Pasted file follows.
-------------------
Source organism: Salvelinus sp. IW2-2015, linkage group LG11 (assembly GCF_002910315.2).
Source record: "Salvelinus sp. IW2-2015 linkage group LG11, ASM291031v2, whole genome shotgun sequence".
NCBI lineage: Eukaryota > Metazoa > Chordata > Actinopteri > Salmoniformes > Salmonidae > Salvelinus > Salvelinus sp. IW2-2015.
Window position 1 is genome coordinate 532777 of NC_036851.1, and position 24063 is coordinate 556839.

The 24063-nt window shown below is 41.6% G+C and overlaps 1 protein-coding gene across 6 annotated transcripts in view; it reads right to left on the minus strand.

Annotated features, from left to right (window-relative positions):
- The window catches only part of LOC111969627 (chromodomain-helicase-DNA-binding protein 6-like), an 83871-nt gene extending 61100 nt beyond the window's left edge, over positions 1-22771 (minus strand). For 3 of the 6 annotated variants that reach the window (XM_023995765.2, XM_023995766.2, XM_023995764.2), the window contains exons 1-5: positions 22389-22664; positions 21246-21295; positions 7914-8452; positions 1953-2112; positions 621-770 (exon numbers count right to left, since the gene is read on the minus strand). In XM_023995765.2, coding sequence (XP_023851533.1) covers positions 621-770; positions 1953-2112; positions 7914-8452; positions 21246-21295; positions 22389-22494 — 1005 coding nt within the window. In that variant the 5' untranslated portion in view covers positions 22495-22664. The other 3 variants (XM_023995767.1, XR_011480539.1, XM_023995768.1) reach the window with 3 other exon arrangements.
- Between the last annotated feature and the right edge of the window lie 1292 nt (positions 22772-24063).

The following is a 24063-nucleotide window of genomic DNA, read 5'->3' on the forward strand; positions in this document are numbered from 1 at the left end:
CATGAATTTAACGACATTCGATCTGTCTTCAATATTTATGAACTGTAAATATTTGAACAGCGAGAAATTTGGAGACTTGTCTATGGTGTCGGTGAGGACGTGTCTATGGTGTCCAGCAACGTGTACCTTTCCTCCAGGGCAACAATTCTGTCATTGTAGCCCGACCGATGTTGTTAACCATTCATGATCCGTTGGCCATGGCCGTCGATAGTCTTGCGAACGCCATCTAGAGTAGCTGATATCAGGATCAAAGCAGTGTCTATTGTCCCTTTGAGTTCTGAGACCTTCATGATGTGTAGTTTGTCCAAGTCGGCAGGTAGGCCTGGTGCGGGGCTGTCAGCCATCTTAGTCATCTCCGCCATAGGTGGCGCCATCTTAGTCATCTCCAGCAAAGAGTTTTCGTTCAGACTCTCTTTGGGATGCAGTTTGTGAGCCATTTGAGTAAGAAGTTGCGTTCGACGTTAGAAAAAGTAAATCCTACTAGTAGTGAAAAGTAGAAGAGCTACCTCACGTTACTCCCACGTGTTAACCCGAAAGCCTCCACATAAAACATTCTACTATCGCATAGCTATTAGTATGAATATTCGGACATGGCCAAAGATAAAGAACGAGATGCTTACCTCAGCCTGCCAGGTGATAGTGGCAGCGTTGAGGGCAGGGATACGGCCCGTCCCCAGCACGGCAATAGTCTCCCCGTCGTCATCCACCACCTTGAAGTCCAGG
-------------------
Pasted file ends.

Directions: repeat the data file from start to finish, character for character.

Source organism: Salvelinus sp. IW2-2015, linkage group LG11 (assembly GCF_002910315.2).
Source record: "Salvelinus sp. IW2-2015 linkage group LG11, ASM291031v2, whole genome shotgun sequence".
NCBI lineage: Eukaryota > Metazoa > Chordata > Actinopteri > Salmoniformes > Salmonidae > Salvelinus > Salvelinus sp. IW2-2015.
Window position 1 is genome coordinate 532777 of NC_036851.1, and position 24063 is coordinate 556839.

The 24063-nt window shown below is 41.6% G+C and overlaps 1 protein-coding gene across 6 annotated transcripts in view; it reads right to left on the minus strand.

Annotated features, from left to right (window-relative positions):
- The window catches only part of LOC111969627 (chromodomain-helicase-DNA-binding protein 6-like), an 83871-nt gene extending 61100 nt beyond the window's left edge, over positions 1-22771 (minus strand). For 3 of the 6 annotated variants that reach the window (XM_023995765.2, XM_023995766.2, XM_023995764.2), the window contains exons 1-5: positions 22389-22664; positions 21246-21295; positions 7914-8452; positions 1953-2112; positions 621-770 (exon numbers count right to left, since the gene is read on the minus strand). In XM_023995765.2, coding sequence (XP_023851533.1) covers positions 621-770; positions 1953-2112; positions 7914-8452; positions 21246-21295; positions 22389-22494 — 1005 coding nt within the window. In that variant the 5' untranslated portion in view covers positions 22495-22664. The other 3 variants (XM_023995767.1, XR_011480539.1, XM_023995768.1) reach the window with 3 other exon arrangements.
- Between the last annotated feature and the right edge of the window lie 1292 nt (positions 22772-24063).

The following is a 24063-nucleotide window of genomic DNA, read 5'->3' on the forward strand; positions in this document are numbered from 1 at the left end:
CATGAATTTAACGACATTCGATCTGTCTTCAATATTTATGAACTGTAAATATTTGAACAGCGAGAAATTTGGAGACTTGTCTATGGTGTCGGTGAGGACGTGTCTATGGTGTCCAGCAACGTGTACCTTTCCTCCAGGGCAACAATTCTGTCATTGTAGCCCGACCGATGTTGTTAACCATTCATGATCCGTTGGCCATGGCCGTCGATAGTCTTGCGAACGCCATCTAGAGTAGCTGATATCAGGATCAAAGCAGTGTCTATTGTCCCTTTGAGTTCTGAGACCTTCATGATGTGTAGTTTGTCCAAGTCGGCAGGTAGGCCTGGTGCGGGGCTGTCAGCCATCTTAGTCATCTCCGCCATAGGTGGCGCCATCTTAGTCATCTCCAGCAAAGAGTTTTCGTTCAGACTCTCTTTGGGATGCAGTTTGTGAGCCATTTGAGTAAGAAGTTGCGTTCGACGTTAGAAAAAGTAAATCCTACTAGTAGTGAAAAGTAGAAGAGCTACCTCACGTTACTCCCACGTGTTAACCCGAAAGCCTCCACATAAAACATTCTACTATCGCATAGCTATTAGTATGAATATTCGGACATGGCCAAAGATAAAGAACGAGATGCTTACCTCAGCCTGCCAGGTGATAGTGGCAGCGTTGAGGGCAGGGATACGGCCCGTCCCCAGCACGGCAATAGTCTCCCCGTCGTCATCCACCACCTTGAAGTCCAGG